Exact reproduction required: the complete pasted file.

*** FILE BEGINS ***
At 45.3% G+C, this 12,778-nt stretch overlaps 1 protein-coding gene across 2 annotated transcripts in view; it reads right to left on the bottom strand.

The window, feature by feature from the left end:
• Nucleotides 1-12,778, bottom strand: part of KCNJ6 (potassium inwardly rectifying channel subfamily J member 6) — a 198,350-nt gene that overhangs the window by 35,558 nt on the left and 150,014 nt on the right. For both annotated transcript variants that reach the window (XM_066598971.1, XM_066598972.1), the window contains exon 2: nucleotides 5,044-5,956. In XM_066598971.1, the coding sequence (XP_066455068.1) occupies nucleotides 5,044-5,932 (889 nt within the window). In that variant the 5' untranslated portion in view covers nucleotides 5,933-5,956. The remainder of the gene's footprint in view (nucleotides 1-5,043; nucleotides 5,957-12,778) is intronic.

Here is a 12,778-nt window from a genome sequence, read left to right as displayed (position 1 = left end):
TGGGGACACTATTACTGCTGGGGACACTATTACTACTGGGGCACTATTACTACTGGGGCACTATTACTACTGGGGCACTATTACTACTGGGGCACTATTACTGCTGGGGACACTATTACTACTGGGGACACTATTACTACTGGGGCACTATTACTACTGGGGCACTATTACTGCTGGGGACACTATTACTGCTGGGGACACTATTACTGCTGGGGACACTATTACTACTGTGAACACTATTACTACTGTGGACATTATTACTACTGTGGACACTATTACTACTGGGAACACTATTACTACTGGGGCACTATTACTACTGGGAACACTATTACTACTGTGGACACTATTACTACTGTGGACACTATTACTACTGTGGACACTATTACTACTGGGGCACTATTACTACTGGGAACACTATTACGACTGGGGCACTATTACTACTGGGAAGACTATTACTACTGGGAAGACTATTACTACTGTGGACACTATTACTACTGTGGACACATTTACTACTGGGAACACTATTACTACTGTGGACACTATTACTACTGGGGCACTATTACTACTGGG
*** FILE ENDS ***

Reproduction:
At 45.3% G+C, this 12,778-nt stretch overlaps 1 protein-coding gene across 2 annotated transcripts in view; it reads right to left on the bottom strand.

The window, feature by feature from the left end:
• Nucleotides 1-12,778, bottom strand: part of KCNJ6 (potassium inwardly rectifying channel subfamily J member 6) — a 198,350-nt gene that overhangs the window by 35,558 nt on the left and 150,014 nt on the right. For both annotated transcript variants that reach the window (XM_066598971.1, XM_066598972.1), the window contains exon 2: nucleotides 5,044-5,956. In XM_066598971.1, the coding sequence (XP_066455068.1) occupies nucleotides 5,044-5,932 (889 nt within the window). In that variant the 5' untranslated portion in view covers nucleotides 5,933-5,956. The remainder of the gene's footprint in view (nucleotides 1-5,043; nucleotides 5,957-12,778) is intronic.

Here is a 12,778-nt window from a genome sequence, read left to right as displayed (position 1 = left end):
TGGGGACACTATTACTGCTGGGGACACTATTACTACTGGGGCACTATTACTACTGGGGCACTATTACTACTGGGGCACTATTACTACTGGGGCACTATTACTGCTGGGGACACTATTACTACTGGGGACACTATTACTACTGGGGCACTATTACTACTGGGGCACTATTACTGCTGGGGACACTATTACTGCTGGGGACACTATTACTGCTGGGGACACTATTACTACTGTGAACACTATTACTACTGTGGACATTATTACTACTGTGGACACTATTACTACTGGGAACACTATTACTACTGGGGCACTATTACTACTGGGAACACTATTACTACTGTGGACACTATTACTACTGTGGACACTATTACTACTGTGGACACTATTACTACTGGGGCACTATTACTACTGGGAACACTATTACGACTGGGGCACTATTACTACTGGGAAGACTATTACTACTGGGAAGACTATTACTACTGTGGACACTATTACTACTGTGGACACATTTACTACTGGGAACACTATTACTACTGTGGACACTATTACTACTGGGGCACTATTACTACTGGG